Koko the gorilla learns human sign language and then makes the sign for sad – the future is animal and the future is contained within the languages and imaginations more than human. The future is animal (meaning poetic, wild, queer, anarchic, and full of both mourning and a serious hope). Gershom Scholem (1917) writes that lament is the truest anarchy and the sadness of Koko meets the sadness of we who are all too human and who see the world encased through screen and machine and mirror and reflection and refraction. We meet one another here in the anarchic-poetic pathway of mourning, of lament, of screen, of machine, of reflection. In 1978, Koko’s photograph of herself taken by herself in a mirror lands the cover of National Geographic, the title reads, “Conversations with a Gorilla.” With whom do we converse? The world responds: frown / cry / frown / sad. We mourn. We lament. We catch our own reflection, refracted as it is within the anarchic poetry of animal, of world, of equitable futurities.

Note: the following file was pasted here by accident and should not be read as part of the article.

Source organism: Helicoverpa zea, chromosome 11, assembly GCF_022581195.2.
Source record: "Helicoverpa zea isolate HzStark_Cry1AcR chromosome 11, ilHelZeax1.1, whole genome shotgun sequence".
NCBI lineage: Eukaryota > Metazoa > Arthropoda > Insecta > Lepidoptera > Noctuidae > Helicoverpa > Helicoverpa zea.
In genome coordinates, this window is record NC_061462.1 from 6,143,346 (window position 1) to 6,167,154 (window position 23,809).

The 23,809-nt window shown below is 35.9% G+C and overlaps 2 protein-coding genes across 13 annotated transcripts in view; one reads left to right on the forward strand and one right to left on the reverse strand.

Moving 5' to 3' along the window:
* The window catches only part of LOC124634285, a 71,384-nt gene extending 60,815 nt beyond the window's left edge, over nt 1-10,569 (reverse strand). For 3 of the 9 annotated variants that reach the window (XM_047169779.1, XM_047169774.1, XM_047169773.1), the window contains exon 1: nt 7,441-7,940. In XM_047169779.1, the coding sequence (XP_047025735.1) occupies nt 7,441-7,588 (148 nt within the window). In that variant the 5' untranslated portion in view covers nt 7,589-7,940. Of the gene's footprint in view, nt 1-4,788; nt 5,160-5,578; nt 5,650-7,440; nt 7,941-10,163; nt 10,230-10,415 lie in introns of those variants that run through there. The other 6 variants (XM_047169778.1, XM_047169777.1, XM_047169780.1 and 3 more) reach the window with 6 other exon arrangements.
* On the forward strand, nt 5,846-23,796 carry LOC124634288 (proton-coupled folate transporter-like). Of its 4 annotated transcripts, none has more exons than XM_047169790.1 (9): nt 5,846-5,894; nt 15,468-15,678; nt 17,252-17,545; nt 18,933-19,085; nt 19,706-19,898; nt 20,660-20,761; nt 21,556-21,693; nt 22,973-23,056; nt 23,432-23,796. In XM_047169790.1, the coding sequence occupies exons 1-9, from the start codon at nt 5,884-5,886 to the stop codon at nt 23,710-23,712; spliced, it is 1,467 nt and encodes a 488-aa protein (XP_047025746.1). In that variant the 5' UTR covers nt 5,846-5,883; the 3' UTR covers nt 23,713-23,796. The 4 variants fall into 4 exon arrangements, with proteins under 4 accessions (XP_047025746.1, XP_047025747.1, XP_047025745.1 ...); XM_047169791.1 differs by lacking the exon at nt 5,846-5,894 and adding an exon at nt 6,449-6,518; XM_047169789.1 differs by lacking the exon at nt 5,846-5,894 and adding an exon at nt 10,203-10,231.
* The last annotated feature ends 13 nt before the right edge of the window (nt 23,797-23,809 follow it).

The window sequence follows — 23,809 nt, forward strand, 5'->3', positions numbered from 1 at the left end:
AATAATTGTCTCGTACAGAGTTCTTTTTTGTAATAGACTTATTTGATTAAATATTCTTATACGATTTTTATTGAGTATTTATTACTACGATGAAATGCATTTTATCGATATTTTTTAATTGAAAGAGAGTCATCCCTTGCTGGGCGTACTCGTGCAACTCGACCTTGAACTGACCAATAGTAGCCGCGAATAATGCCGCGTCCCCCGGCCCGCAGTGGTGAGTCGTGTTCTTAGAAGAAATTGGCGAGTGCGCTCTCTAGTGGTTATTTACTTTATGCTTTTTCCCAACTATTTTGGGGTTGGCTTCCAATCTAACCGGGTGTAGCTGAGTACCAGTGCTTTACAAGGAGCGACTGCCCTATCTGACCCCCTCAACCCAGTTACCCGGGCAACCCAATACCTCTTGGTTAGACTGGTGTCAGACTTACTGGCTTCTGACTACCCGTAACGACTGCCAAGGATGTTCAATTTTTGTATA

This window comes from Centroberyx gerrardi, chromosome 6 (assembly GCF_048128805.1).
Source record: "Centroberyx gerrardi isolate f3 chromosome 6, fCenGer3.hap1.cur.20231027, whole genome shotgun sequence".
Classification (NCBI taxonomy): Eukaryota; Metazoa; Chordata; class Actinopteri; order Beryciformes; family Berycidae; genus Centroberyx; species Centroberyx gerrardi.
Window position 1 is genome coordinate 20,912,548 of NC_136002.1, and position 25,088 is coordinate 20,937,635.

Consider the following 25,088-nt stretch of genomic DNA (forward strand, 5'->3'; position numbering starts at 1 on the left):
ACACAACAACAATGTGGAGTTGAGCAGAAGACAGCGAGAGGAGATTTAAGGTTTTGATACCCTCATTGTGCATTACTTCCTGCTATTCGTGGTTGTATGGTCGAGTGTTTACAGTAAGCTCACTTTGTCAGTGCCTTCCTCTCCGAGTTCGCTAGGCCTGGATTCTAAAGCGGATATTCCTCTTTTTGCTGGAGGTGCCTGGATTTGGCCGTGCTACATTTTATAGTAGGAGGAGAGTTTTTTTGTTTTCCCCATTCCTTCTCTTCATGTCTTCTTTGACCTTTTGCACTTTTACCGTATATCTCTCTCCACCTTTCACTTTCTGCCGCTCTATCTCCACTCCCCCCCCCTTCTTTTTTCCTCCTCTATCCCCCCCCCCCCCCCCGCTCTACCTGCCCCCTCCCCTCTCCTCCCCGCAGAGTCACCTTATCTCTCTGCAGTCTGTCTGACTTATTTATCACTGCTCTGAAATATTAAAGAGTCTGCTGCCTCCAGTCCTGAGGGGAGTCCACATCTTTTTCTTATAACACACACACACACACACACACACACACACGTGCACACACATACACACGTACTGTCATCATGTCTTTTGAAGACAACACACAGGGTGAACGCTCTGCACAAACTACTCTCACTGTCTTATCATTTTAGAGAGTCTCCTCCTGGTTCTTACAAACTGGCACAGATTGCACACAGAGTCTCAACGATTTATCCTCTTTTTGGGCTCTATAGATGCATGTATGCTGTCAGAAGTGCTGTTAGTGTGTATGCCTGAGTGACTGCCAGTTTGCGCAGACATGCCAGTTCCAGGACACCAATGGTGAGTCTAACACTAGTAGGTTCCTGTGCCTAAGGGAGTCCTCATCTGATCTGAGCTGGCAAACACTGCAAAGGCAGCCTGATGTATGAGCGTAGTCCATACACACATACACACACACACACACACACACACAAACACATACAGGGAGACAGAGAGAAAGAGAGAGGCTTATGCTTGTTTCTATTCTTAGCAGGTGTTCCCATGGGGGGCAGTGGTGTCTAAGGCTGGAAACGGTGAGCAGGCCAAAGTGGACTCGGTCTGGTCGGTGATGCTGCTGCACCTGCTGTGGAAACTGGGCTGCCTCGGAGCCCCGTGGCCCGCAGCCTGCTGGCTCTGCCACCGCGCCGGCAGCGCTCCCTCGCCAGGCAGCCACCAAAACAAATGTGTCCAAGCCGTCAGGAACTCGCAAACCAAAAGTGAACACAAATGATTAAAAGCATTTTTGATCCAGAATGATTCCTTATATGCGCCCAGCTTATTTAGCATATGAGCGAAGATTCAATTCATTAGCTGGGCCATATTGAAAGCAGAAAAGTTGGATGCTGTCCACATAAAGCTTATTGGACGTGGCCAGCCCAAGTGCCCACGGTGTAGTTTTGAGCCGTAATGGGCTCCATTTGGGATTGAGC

Jacqueline Viola Moulton (she/her) is an interdisciplinary artist, writer, and Ph.D. candidate in philosophy and aesthetics at the Institute for Doctoral Studies in the Visual Arts. Moulton’s creative work focuses around public, performative, and participatory poetry practices. Within scholarship, Moulton works in queer, post-humanist, and new materialist theories—focusing on the narratives of ghosts, monsters, and all manner of border-creatures. Moulton makes experimental philosophy zines under the moniker, The Depressed Waitress.